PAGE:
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The other Ralph in Greenwich is Ralph Luck, development director for the Peninsula - and consequently one of the busiest men in the uk property arena.

An affable, down-to-earth and approachable man, Luck is the chief mover and shaker in a project with massive public scrutiny and seemingly the most immovable deadlines in his role for the government's regeneration agency English Partnerships - the Millennium Village.

Part of his job has been to formulate and progress the competition which settled on Erskine et al (he denies that Christian names came into it) for the winning masterplan for the site. In between, however, he's had to answer a barrage of questions about everybody's favourite building project at the other end of that particular strip of land - the Dome. And at times the level of media interest in the Dome has been quite frustrating to him - the coverage in newspapers devoted to what will be a far more important development in terms of sustainable housing, experimental building techniques and planning, by comparison, has been minute.

There is plenty yet to be done. Next on Luck's busy schedule is to choose between two rival retail operators which are battling to build a suitably ground-breaking supermarket on a prime spot west of the Millennium Village. The two in question are Sainsbury's and Asda, with architects believed to include Chetwood Associates, which has done adventurous designs for Sainsbury's in the past. And then there is more housing to be built on the car and coach park site for the big 'Experience'.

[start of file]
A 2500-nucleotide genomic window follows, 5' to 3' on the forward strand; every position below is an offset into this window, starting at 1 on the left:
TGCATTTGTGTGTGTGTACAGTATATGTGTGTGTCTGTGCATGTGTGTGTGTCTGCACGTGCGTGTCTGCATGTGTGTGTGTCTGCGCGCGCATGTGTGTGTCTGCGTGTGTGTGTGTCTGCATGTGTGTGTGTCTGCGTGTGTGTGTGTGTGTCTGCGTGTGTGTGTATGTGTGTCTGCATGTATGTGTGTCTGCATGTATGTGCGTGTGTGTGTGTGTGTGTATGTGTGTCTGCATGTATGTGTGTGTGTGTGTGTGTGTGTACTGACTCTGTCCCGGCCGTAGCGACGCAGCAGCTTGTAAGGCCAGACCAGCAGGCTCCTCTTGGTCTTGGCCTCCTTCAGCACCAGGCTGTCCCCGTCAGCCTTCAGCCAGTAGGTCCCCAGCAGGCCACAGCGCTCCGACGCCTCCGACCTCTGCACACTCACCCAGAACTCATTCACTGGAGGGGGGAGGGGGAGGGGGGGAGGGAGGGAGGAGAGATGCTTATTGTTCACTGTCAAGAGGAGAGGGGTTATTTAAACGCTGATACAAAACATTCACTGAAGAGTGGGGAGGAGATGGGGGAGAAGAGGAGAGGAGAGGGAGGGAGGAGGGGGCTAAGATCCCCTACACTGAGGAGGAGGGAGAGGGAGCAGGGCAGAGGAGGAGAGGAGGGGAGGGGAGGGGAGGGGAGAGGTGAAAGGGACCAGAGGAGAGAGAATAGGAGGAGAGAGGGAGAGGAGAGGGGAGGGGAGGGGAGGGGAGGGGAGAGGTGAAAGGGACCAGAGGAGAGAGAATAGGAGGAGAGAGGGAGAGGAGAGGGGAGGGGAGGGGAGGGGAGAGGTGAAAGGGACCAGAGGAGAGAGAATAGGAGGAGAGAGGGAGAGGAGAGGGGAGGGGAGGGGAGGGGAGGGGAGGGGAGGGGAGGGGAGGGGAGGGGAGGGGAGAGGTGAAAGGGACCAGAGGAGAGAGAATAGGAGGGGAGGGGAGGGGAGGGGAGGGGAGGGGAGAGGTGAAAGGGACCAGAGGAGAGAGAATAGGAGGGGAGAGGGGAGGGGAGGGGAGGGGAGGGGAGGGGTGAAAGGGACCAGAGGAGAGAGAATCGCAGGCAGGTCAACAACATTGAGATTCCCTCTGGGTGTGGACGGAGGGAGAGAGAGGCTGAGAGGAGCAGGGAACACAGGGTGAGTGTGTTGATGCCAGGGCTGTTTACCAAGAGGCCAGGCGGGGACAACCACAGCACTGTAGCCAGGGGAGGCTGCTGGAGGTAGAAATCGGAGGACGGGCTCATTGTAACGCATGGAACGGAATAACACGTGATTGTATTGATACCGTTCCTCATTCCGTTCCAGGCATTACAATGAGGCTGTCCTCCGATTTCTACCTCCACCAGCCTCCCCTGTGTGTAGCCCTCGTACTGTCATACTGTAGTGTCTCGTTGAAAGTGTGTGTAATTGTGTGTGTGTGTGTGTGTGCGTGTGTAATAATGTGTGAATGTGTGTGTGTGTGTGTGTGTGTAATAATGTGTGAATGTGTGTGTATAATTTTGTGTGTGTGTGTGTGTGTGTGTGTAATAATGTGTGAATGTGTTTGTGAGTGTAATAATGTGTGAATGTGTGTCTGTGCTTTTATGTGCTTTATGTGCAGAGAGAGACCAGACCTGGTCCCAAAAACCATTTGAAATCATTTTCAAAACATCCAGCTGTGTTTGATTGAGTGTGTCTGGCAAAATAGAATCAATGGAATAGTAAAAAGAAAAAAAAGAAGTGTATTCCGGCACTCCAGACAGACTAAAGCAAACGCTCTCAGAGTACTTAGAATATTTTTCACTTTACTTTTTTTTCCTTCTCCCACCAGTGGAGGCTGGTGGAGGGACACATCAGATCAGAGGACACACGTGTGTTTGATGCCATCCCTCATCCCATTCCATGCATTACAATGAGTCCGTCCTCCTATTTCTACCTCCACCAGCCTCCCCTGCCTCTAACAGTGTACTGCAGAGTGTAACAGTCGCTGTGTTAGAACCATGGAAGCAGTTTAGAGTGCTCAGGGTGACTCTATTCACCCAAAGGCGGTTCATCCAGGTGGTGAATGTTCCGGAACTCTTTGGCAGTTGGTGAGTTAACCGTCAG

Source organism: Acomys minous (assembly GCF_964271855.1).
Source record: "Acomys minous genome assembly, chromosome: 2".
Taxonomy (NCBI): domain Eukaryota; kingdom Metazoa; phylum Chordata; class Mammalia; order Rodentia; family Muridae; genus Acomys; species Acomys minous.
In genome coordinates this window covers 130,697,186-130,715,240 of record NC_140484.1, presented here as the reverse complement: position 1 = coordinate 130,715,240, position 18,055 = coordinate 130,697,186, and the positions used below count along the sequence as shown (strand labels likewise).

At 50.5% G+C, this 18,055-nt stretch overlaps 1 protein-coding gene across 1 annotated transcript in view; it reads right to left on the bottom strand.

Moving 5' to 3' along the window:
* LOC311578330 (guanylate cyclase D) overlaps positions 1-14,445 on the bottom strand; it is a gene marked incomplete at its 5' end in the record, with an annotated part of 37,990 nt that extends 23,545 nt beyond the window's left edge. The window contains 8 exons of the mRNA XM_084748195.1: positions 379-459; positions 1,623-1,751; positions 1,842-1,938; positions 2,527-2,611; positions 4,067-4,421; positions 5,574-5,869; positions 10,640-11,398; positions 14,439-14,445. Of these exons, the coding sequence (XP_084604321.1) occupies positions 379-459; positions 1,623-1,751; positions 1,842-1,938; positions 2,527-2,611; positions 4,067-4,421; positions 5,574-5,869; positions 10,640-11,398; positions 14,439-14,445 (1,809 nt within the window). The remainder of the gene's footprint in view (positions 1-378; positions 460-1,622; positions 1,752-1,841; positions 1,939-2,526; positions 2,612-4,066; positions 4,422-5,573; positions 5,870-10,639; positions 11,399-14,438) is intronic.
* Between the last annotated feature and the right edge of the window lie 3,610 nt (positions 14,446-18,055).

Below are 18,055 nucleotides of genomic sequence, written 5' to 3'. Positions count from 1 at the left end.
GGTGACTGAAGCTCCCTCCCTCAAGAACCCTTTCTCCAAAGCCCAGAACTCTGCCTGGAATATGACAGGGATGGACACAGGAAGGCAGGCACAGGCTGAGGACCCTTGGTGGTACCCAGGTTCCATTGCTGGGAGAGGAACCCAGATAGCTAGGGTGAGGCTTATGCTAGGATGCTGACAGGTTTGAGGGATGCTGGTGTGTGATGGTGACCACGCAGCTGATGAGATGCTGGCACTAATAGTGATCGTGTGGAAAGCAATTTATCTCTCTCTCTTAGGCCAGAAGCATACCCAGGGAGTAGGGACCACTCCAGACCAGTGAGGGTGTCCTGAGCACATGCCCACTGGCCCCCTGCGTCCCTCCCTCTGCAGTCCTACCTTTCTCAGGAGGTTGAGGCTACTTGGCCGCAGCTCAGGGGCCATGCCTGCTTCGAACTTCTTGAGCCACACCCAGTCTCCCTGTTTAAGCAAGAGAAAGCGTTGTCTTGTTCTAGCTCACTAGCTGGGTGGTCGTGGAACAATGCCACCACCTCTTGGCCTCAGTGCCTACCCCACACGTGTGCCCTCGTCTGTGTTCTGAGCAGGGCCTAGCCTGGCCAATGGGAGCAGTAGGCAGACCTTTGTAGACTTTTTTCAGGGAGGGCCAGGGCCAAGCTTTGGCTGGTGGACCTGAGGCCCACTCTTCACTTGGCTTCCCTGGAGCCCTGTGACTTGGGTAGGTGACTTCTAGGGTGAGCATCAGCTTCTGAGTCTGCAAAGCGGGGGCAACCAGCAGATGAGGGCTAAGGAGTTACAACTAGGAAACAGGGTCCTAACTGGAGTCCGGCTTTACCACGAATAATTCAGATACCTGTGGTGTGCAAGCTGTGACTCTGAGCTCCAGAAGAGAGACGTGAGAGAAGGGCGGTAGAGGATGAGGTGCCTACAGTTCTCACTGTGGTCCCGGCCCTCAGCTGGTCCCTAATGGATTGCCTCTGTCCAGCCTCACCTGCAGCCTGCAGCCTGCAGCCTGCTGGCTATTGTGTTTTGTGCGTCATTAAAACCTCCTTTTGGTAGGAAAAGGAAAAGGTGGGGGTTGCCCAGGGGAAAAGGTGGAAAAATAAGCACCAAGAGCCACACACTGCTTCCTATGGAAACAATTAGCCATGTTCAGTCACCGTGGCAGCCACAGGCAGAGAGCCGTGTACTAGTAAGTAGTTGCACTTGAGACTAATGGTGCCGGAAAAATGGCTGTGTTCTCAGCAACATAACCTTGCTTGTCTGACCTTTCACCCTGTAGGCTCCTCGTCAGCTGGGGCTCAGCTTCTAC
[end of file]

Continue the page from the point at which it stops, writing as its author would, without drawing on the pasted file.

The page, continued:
Luck was appointed to mastermind the Greenwich peninsula last July, following John Prescott's launch of the Millennium Village competition. Before that he was ep's regional director for London and the South-east for three years. Prior to that he was involved in mixed-use joint-venture development schemes as a development consultant to English Estates in respect of the Chatham Maritime development, and as a senior development surveyor for Taylor Woodrow Property Company on regeneration schemes in London, Bristol, Leicester and Yorkshire. He's also worked as a chief officer in several local authorities responsible for - yes - public and private joint-venture development proposals.

Ultimately, when ep is done with reclaiming and servicing the whole 119ha peninsula site, much of it will have been down to two men called Ralph. With a lot of Luck.

David Taylor

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